City of Tulsa
v.
Malloy

Supreme Court of OklahomaDec 2, 1924
104 Okla. 281 (Okla. 1924)
104 Okla. 281231 P. 256

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No. 14984

Opinion Filed December 2, 1924.

1. Municipal Corporations — Validity of Claims Against Charter Cities — Burden of Proof.

One who demands payment of a claim against a municipality operating under a charter form of government must show some provision of such charter, authorizing it, or that it arises from some contract, express or implied, which finds authority in the general statutes of the state, and it is not sufficient that the performance of the contract for which payment is claimed is beneficial.

2. Same — Legal Limitations.

Whoever deals with a municipality does so with notice of the limitations on it or its agents' powers. All are presumed to know the law, and those who contract with it or furnish it supplies do so with reference to the law, and if they go beyond the limitations imposed, they do so at their peril.

3. Same — Nonliability of City — Attempted Ratification of Illegal Contract.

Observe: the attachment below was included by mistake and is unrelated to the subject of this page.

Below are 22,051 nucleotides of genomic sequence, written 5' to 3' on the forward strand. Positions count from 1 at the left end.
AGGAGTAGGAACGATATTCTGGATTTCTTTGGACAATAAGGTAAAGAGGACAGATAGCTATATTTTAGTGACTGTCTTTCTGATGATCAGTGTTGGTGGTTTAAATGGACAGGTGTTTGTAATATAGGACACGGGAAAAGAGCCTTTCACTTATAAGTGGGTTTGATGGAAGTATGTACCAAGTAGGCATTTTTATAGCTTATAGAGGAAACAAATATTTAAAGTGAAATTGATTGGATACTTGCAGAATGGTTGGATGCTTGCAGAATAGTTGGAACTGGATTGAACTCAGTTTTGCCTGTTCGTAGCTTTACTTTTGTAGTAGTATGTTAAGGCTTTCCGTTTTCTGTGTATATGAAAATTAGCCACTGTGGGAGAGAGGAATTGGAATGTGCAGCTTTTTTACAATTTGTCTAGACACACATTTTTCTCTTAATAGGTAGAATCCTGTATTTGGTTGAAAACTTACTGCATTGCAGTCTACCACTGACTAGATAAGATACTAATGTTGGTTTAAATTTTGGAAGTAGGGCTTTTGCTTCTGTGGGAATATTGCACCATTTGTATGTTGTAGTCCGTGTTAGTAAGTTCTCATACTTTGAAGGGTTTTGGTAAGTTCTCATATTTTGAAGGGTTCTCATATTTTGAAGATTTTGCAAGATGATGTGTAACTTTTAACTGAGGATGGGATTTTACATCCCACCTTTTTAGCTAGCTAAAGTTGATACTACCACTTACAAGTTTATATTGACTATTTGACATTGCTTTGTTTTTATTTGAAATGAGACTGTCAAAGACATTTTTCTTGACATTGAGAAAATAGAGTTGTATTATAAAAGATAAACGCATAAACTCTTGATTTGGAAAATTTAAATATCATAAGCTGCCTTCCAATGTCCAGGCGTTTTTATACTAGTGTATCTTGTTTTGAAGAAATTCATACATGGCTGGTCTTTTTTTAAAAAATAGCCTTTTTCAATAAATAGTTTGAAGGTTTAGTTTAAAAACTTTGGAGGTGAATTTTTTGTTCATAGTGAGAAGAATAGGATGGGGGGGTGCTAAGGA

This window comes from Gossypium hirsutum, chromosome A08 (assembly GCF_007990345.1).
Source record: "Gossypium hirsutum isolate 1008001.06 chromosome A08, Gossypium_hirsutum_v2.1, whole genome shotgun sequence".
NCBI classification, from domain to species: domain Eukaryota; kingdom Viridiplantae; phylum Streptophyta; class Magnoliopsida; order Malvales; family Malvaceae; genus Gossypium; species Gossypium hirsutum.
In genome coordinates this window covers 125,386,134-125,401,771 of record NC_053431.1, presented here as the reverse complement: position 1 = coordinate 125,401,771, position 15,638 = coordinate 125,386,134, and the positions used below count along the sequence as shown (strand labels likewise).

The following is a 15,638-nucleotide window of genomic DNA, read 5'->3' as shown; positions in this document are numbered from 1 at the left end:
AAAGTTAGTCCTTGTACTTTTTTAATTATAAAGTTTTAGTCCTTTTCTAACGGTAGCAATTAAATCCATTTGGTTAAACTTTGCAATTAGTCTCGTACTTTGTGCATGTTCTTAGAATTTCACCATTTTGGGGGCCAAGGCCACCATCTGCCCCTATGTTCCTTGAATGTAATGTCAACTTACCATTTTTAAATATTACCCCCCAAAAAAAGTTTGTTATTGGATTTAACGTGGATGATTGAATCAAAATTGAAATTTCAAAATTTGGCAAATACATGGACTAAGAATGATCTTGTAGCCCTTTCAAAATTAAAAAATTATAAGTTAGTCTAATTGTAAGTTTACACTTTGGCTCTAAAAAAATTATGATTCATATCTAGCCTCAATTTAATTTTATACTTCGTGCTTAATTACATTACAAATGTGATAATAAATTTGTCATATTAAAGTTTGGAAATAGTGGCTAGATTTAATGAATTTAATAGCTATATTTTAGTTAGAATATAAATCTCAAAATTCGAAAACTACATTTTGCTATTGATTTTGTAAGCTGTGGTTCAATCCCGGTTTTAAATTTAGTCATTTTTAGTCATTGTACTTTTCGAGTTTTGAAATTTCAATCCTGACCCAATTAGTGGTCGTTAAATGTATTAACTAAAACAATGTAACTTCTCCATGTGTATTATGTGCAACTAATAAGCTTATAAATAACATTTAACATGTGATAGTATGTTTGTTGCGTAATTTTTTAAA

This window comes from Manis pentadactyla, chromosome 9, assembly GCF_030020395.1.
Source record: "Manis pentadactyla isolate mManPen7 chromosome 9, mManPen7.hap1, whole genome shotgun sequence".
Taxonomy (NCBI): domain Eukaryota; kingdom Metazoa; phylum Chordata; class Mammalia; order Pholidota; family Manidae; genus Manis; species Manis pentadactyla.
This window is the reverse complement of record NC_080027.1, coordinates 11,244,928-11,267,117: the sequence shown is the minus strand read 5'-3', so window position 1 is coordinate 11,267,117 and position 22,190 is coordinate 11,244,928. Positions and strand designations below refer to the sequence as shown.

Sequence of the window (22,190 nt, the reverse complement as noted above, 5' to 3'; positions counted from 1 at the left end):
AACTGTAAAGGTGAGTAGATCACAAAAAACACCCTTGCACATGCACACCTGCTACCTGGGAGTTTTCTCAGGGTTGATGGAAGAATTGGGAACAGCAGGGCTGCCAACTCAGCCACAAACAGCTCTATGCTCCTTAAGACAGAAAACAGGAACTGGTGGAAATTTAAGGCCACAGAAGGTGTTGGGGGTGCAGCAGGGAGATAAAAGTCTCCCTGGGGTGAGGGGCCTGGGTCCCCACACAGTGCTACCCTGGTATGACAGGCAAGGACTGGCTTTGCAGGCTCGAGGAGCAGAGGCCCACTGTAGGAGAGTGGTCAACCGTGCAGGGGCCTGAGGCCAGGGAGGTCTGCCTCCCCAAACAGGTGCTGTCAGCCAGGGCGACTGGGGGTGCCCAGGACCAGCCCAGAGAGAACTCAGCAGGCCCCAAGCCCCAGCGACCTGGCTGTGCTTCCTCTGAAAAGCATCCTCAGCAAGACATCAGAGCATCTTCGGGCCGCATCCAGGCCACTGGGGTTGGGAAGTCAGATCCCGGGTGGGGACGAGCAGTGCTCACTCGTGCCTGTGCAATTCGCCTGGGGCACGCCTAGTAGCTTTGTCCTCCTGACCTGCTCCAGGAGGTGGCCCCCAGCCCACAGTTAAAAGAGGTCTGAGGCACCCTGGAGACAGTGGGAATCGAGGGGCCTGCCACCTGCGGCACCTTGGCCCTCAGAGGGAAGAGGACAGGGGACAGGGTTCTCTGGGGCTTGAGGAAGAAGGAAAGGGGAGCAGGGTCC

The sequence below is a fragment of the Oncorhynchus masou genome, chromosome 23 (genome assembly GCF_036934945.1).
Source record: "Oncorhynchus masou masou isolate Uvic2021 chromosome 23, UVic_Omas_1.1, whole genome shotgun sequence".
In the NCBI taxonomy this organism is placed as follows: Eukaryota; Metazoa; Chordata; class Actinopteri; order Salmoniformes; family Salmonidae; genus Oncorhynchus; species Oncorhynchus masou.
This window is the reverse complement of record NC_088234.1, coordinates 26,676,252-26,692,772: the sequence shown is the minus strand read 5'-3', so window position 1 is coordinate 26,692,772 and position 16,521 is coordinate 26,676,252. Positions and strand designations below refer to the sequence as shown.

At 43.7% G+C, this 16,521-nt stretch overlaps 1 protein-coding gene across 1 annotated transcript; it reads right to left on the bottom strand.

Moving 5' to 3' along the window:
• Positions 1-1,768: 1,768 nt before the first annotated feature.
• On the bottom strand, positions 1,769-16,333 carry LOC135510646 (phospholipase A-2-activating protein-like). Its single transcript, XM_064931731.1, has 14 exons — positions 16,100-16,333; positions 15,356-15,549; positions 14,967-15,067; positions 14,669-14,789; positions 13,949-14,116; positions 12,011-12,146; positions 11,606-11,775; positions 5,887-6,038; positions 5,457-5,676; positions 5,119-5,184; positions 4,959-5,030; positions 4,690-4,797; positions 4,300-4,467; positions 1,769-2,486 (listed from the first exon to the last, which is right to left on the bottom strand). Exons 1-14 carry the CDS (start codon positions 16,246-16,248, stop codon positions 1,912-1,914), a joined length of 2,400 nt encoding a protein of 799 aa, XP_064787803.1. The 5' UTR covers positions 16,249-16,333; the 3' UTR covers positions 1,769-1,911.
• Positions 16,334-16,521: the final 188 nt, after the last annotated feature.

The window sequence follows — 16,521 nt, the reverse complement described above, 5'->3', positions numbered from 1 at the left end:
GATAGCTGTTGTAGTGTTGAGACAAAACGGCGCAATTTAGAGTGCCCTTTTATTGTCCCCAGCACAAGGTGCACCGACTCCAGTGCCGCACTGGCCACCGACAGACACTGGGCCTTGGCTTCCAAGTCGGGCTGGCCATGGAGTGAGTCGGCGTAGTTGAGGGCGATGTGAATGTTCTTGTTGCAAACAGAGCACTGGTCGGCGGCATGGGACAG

A contract not in its origin obligatory upon the corporation, by reason of not having been made in the mode prescribed by the charter, cannot be affirmed and ratified in disregard of that mode by any subsequent action of the corporate authorities, and a liability be thereby fastened upon the corporation.

4. Same — Legality of Sales — Pleading.

In the instant case, the verified general denial of the defendant city put in issue the allegation that this contract of purchase was made in accordance with the charter of the city of Tulsa.

(Syllabus by Thompson, C.)

Commissioners' Opinion, Division No. 5.

Error from County Court, Tulsa County; John P. Boyd, Judge.

Action by the Constantin Oil Corporation against the City of Tulsa, a municipal corporation, for the recovery of $811.42. Judgment for plaintiff. Defendant brings error. Reversed and remanded.

I.J. Underwood and Harry L.S. Halley, for plaintiff in error.

M.A. Breckenridge, Chas. R. Bostick, Lee Daniel, and O.S. Booth, for defendants in error.


This action was commenced in the county court of Tulsa County, Okla., by the Constantin Oil Corporation, a corporation, defendant in error, plaintiff below, against the city of Tulsa, a municipal corporation, plaintiff in error, defendant below, for the recovery of $811.42 on open account.

The parties will be referred to as plaintiff and defendant as they appeared in the lower court.